HR Technology Q & A with Craig Fisher

Craig Fisher, head of employer brand for CA Technologies shares his perspective on the most important HR technology in 2016 and his advice for successful selection and implementations.

craig-fisher

Q. Which new type of HR technology is most revolutionizing the HR profession?

Employee engagement platforms are really starting to be utilized to activate an organization’s people to share their voice and amplify the brand.

Q.  What is the single most important piece of technology an HR pro can have in 2016?  

An open mind.  Seriously.  The main thing that holds employers back from being attractive and transparent is fear.

Q.  What are the advantages of combining both HR professionals and technology process experts to design software that will address HR’s future challenges?

Most HR Technology is geared towards solving a specific problem and was built with a specific use case in mind.  But organizations all do things differently.  By pairing the HR Pros with the tech process, it is easier to ensure that the tech will be properly utilized because it addresses the right processes.  Software is only as good as you make the vendor make it.

Q. Why is it important that HR include their technology department leaders at the beginning of the software selection process and not after the contract has been signed?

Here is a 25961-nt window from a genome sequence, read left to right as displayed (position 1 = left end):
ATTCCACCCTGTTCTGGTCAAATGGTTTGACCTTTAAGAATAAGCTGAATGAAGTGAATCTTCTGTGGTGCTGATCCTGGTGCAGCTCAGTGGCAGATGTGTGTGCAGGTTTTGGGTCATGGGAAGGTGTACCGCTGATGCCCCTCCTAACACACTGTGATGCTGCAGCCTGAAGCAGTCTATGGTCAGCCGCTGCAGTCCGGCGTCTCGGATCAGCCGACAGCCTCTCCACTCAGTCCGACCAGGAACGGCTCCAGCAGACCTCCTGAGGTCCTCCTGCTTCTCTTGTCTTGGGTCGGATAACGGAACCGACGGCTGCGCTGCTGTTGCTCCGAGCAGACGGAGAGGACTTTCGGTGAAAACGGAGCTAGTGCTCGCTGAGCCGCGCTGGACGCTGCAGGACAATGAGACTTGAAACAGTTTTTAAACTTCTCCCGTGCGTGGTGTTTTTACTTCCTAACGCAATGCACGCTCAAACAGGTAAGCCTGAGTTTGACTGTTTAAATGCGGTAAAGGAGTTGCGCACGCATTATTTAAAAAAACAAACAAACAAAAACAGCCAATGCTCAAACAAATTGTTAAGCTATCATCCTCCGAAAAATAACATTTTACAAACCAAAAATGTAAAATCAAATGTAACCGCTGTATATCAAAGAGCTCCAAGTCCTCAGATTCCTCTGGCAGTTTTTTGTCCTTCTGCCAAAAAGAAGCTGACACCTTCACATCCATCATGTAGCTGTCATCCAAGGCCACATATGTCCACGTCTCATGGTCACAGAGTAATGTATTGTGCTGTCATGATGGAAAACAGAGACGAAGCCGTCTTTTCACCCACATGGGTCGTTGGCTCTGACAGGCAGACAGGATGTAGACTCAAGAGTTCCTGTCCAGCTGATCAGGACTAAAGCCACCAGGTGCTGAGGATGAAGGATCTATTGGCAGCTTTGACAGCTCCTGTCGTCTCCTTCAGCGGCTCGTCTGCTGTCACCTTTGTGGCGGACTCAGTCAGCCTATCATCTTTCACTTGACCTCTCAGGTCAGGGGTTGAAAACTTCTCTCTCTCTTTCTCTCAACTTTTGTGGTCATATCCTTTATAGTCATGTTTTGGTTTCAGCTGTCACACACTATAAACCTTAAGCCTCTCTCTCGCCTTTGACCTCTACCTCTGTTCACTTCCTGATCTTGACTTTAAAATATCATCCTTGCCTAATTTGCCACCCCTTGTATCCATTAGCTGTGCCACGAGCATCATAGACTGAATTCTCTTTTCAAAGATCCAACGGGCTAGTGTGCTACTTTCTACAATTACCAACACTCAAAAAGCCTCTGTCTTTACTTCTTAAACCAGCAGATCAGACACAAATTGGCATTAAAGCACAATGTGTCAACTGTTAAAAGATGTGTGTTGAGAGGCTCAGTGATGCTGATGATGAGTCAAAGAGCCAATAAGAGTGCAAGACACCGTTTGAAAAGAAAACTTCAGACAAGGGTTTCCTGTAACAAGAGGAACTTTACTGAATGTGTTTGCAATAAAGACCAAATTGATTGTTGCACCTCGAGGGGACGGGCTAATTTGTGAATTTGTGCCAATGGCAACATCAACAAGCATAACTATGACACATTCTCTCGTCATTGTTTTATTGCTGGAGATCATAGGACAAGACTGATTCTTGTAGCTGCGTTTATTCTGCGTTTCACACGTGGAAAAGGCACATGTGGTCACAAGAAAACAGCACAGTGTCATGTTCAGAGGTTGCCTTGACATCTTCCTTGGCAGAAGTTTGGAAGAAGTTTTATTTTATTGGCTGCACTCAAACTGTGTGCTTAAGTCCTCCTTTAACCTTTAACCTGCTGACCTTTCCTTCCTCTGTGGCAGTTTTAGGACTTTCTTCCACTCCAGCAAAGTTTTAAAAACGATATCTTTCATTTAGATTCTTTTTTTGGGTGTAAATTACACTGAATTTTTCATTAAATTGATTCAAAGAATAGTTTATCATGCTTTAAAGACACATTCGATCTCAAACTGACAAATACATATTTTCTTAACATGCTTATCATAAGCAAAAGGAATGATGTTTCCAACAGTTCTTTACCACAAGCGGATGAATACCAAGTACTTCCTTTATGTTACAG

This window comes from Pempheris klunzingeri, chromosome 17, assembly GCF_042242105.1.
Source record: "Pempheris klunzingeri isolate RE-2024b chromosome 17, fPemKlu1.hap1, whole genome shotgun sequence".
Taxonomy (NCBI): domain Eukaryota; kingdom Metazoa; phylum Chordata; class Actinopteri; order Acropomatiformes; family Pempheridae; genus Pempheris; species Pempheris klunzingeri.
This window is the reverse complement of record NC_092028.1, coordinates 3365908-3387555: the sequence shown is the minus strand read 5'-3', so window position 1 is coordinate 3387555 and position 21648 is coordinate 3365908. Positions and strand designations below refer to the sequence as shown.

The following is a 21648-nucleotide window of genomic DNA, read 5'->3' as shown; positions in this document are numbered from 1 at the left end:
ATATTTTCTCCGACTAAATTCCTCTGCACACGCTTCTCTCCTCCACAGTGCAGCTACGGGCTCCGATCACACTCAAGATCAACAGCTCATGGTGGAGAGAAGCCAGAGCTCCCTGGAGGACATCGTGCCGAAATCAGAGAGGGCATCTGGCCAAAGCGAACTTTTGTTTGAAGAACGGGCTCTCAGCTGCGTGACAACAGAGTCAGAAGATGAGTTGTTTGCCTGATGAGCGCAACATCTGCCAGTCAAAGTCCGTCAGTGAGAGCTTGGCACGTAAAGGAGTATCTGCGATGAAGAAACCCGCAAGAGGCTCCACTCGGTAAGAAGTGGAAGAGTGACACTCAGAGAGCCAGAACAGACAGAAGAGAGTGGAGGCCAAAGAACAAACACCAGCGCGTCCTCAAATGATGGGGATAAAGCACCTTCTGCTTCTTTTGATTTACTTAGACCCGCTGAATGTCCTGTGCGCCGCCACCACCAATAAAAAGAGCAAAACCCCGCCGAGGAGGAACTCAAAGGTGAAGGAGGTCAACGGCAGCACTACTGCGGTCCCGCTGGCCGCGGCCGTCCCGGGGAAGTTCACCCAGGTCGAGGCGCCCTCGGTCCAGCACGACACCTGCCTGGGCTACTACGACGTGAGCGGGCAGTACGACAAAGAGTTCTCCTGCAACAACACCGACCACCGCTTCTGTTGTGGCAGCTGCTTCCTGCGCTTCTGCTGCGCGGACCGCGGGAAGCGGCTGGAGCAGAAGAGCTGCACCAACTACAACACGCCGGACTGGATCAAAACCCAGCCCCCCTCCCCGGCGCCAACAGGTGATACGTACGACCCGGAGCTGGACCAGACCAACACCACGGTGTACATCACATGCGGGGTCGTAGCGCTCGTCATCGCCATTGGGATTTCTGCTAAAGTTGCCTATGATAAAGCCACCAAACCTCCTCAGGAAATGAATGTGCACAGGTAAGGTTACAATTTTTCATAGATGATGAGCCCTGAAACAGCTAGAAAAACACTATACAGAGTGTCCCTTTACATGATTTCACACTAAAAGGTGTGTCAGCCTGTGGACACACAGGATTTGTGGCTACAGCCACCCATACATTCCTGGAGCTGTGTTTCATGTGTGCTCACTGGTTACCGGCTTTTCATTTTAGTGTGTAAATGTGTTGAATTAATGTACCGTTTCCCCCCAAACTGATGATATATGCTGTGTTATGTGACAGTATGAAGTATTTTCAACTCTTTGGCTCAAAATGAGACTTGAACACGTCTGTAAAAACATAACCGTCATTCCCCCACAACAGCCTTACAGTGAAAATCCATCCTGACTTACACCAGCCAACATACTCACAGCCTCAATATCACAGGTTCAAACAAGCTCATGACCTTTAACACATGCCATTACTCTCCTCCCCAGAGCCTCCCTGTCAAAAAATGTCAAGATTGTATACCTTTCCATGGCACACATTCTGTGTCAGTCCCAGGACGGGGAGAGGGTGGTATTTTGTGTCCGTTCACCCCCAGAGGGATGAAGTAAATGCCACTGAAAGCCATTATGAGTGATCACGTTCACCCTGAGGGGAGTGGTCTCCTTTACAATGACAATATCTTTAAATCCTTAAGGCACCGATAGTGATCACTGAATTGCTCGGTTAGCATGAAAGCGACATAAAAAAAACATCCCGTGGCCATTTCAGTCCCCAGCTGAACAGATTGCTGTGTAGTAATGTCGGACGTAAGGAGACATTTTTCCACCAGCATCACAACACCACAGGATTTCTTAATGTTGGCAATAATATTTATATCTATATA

Most software that you purchase will need to access the API’s of a larger system.  In some cases, regardless what the prospective vendor will say, that just isn’t feasible.  Including your tech team up front will ensure there are no costly errors and time delays with integration.  Likewise, if your tech team tells you something isn’t compatible with your legacy systems or processes you need to push back to discover it that’s really true.

Q. What advice do you have for HR professionals that will help to ensure a more successful technology implementation?  Where are most mistakes made?  

Read the fine print.  Is your services agreement part of the whole package?  Or are you paying for that separately as needed?  The most critical aspect of a solid implementation is the services piece.  Remember the software can and should flex to meet your needs.  But if it costs you a major expense to your capital or other budget that you didn’t plan for you risk failure.  Scope those costs up front and include it in your apples to apples comparison of vendors.

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